In 1927, after the Great War's rude interruption, Uhde resides in nearby Chantilly and tracks Séraphine down, buying her work and showering her with brushes and materials.


How do you understand the formulation

In 1927, after the Great War's rude interruption. The end of World War I was after all in 1918.

So to use the word interruption seems to me odd. And moreover, I am puzzled by the adjective rude which indicates that the interruption of the war should be something bad or negative.

  • 2
    IMO, the 'interruption' doesn't mean an interruption of the war. It sounds more like the war had interrupted something else.
    – Varun Nair
    Dec 17, 2015 at 14:19
  • 1
    Yes, you are probaly right. The Great War something interrupted in the lives of protagonists of the movie.
    – bart-leby
    Dec 17, 2015 at 14:29

1 Answer 1


I think we can find the answer in earlier paragraphs.

Uhde (played by German actor Ulrich Tukur, who appears as the Baron in Michael Haneke's The White Ribbon) encourages Séraphine, promising her great things. "You have gold in your hands," he convinces her.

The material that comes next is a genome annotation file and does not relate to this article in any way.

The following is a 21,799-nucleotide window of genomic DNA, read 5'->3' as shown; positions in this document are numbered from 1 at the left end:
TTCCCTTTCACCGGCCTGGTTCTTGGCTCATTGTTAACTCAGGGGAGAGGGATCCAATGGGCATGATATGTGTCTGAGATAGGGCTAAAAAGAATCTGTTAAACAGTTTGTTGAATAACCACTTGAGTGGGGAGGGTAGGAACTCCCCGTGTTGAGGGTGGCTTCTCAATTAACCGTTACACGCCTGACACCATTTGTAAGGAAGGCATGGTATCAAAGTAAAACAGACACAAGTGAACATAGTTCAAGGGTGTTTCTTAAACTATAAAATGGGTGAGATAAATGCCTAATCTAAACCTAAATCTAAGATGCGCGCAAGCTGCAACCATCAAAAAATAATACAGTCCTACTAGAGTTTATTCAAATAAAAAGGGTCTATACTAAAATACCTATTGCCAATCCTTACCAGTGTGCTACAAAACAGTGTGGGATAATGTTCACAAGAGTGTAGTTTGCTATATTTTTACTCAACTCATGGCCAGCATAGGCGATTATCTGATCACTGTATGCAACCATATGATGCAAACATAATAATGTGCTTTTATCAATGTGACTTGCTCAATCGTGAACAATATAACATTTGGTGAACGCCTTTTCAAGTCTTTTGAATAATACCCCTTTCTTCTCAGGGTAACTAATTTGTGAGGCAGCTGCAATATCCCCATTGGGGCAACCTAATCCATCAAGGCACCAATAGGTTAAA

When the German army rumbles into town, Provost shows Séraphine scraping away at her canvas, her hymns replaced by the thunder of mortars while Uhde, the "dirty German", is forced to flee.

So the great war seperated Séraphine and Uhde interrupting their relationship.

"Great War's rude interruption" in this context means the interruption caused by the great war, not the interruption of the great war.

As to the date it doesn't surprise me that it took a decade for Uhde to track down Séraphine. War has a habit of breaking up the normal order of society and forcing people to flee their previous lives.

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